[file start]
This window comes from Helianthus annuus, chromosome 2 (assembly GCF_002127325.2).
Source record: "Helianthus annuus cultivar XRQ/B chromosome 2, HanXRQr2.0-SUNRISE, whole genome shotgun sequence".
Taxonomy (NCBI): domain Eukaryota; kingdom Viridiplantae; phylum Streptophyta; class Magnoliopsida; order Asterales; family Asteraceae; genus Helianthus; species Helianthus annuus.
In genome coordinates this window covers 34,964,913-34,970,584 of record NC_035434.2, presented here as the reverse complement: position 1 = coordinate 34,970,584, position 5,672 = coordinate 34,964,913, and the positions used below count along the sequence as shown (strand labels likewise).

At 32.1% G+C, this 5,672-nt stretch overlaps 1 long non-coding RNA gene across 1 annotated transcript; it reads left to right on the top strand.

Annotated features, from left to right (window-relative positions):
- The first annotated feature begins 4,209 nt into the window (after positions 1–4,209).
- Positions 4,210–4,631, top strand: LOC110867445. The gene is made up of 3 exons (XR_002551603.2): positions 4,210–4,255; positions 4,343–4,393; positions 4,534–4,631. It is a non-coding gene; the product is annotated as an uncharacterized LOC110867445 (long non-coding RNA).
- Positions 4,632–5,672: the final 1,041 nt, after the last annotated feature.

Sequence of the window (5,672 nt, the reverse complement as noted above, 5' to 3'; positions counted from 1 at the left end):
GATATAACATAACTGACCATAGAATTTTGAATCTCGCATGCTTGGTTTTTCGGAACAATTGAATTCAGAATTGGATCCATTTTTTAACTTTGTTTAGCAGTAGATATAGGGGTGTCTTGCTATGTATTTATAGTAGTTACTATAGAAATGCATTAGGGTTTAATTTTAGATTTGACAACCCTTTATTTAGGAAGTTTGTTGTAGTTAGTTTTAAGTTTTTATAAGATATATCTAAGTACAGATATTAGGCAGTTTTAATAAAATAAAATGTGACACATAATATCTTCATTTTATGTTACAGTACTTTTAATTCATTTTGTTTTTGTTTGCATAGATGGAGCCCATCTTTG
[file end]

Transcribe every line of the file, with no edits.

This window comes from Helianthus annuus, chromosome 2 (assembly GCF_002127325.2).
Source record: "Helianthus annuus cultivar XRQ/B chromosome 2, HanXRQr2.0-SUNRISE, whole genome shotgun sequence".
Taxonomy (NCBI): domain Eukaryota; kingdom Viridiplantae; phylum Streptophyta; class Magnoliopsida; order Asterales; family Asteraceae; genus Helianthus; species Helianthus annuus.
In genome coordinates this window covers 34,964,913-34,970,584 of record NC_035434.2, presented here as the reverse complement: position 1 = coordinate 34,970,584, position 5,672 = coordinate 34,964,913, and the positions used below count along the sequence as shown (strand labels likewise).

At 32.1% G+C, this 5,672-nt stretch overlaps 1 long non-coding RNA gene across 1 annotated transcript; it reads left to right on the top strand.

Annotated features, from left to right (window-relative positions):
- The first annotated feature begins 4,209 nt into the window (after positions 1–4,209).
- Positions 4,210–4,631, top strand: LOC110867445. The gene is made up of 3 exons (XR_002551603.2): positions 4,210–4,255; positions 4,343–4,393; positions 4,534–4,631. It is a non-coding gene; the product is annotated as an uncharacterized LOC110867445 (long non-coding RNA).
- Positions 4,632–5,672: the final 1,041 nt, after the last annotated feature.

Sequence of the window (5,672 nt, the reverse complement as noted above, 5' to 3'; positions counted from 1 at the left end):
GATATAACATAACTGACCATAGAATTTTGAATCTCGCATGCTTGGTTTTTCGGAACAATTGAATTCAGAATTGGATCCATTTTTTAACTTTGTTTAGCAGTAGATATAGGGGTGTCTTGCTATGTATTTATAGTAGTTACTATAGAAATGCATTAGGGTTTAATTTTAGATTTGACAACCCTTTATTTAGGAAGTTTGTTGTAGTTAGTTTTAAGTTTTTATAAGATATATCTAAGTACAGATATTAGGCAGTTTTAATAAAATAAAATGTGACACATAATATCTTCATTTTATGTTACAGTACTTTTAATTCATTTTGTTTTTGTTTGCATAGATGGAGCCCATCTTTG